On the occasion of Tsutomu YAMAGATA's third solo exhibition "SURVEILLANCE", held from February 8 to March 2, at Zen Foto Gallery in Tokyo, Zen Foto Gallery's Mark Pearson has written an article outlining his views on Yamagata's work and his new photobook "SURVEILLANCE."
In “Surveillance”, just published by Zen Foto, he has invited young women to place a trail camera in their apartments. While they are alone at home the trail camera shoots them automatically, releasing its silent shutter and invisible infra-red flash in their dark or dimly lit rooms. The women know that they are being photographed, but not when, and the photographer is not present until he takes the camera from the women at a later date and downloads the images back at his studio.
At first sight, there are some questions that naturally arise. This seems like a surreptitious form of photographing young women at unguarded moments at home, often in various stages of undress and undertaking all sorts of private activity. Is it akin to drilling a hole in a wall to take candid photographs in a womens’ changing room or shower, or photographing up skirts from underneath a street grille?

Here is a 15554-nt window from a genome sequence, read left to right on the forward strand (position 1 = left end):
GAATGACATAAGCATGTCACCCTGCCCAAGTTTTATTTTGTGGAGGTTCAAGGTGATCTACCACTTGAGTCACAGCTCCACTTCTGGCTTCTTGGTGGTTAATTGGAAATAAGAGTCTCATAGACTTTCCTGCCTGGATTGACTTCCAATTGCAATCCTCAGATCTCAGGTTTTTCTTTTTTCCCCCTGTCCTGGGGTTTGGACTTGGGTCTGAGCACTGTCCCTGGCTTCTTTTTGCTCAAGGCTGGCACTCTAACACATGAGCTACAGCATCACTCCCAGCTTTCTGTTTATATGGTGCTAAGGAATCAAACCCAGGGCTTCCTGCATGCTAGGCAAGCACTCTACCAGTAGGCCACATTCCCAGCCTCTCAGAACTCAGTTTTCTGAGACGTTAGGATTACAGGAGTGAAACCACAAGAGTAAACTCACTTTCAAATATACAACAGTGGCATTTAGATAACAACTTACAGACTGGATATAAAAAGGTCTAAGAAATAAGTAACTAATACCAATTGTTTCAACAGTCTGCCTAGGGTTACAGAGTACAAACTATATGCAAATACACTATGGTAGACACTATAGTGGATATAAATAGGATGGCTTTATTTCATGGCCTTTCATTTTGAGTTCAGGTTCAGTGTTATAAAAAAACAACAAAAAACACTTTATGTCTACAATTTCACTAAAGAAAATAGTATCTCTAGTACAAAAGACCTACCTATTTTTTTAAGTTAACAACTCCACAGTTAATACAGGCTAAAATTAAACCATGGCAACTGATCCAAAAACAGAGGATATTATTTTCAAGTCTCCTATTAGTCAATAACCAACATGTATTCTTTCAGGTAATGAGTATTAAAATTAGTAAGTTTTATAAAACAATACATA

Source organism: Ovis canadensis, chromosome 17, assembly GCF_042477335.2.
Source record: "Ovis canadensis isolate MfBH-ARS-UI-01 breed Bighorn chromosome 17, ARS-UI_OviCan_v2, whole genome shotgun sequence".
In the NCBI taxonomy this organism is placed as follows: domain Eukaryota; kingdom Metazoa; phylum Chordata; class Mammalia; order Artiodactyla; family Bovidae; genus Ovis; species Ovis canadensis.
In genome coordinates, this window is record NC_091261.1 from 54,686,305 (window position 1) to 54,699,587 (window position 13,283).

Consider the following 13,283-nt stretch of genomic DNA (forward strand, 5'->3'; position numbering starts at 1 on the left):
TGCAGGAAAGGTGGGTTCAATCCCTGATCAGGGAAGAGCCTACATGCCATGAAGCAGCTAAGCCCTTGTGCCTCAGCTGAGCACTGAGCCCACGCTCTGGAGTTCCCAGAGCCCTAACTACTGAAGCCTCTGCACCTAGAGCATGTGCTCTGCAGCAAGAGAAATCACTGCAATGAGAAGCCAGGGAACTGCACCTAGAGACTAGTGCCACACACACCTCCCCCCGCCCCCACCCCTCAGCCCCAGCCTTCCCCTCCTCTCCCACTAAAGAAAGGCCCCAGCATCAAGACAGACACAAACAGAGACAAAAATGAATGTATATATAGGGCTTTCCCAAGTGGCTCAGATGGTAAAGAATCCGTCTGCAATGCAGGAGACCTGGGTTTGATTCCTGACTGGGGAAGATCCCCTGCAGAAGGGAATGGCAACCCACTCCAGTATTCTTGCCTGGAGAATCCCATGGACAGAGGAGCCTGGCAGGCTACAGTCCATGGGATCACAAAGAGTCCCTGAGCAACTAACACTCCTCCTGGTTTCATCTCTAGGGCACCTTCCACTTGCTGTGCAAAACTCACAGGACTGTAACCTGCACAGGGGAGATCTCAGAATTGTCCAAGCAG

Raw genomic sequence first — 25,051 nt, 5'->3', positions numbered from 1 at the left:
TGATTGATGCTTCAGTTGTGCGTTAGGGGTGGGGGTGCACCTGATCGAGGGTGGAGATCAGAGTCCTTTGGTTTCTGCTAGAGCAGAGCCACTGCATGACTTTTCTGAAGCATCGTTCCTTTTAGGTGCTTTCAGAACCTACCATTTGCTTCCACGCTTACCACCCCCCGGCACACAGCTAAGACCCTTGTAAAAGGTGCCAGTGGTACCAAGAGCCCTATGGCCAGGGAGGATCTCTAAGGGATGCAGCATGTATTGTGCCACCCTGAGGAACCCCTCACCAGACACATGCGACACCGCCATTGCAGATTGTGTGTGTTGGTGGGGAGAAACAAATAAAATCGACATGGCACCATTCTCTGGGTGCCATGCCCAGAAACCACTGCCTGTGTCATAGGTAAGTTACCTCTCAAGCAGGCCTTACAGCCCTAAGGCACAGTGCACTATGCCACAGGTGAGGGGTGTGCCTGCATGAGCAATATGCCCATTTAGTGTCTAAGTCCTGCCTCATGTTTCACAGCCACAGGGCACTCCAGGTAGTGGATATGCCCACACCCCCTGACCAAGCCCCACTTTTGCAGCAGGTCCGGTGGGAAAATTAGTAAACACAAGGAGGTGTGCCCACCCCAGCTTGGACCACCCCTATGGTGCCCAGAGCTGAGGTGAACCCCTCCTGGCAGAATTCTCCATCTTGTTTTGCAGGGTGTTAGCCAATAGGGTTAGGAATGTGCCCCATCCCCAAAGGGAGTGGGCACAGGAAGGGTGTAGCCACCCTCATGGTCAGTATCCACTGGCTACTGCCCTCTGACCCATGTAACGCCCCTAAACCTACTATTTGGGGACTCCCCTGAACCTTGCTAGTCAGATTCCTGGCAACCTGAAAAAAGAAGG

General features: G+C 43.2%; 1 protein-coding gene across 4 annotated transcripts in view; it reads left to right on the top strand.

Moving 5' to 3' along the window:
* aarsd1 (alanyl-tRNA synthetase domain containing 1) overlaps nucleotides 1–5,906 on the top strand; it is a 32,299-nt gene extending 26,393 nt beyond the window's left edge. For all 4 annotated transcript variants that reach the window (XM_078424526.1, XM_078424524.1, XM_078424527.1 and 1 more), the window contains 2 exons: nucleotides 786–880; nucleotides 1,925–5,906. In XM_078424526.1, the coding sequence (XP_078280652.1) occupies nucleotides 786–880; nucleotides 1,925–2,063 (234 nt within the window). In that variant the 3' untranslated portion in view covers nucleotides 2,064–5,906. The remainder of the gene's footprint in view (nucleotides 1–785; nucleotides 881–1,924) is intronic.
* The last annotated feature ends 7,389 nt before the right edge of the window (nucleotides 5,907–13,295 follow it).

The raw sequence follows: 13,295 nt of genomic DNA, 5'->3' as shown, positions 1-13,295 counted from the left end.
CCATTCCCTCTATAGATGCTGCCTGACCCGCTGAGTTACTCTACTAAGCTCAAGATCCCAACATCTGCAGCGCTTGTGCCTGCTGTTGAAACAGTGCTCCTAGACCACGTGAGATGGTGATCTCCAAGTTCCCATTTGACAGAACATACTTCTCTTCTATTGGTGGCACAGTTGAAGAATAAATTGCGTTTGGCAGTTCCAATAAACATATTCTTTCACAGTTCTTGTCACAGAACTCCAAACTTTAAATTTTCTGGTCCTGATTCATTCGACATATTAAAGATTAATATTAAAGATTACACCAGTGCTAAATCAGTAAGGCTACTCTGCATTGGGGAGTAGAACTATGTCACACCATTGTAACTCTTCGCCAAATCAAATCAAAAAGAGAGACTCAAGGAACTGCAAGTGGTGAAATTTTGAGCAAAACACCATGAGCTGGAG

According to Yamagata, on seeing the results, several women saw themselves anew and asked “is it really me?” The trail camera is low resolution and the resulting images smooth out the colours of the body, making them stylised (and beautiful) forms. The mechanism used for “are, bure, boke” aimed to prevent the literal representation of a scene. The blurred, out of focus, imperfectly exposed images somehow move us, probably because they thereby reveal something of reality that had been concealed or make us see things that would otherwise have been veiled. Yamagata has achieved something analogous; an image that has both removed us from reality while bringing us to a closer understanding of that reality.
More books from Tsutomu YAMAGATA: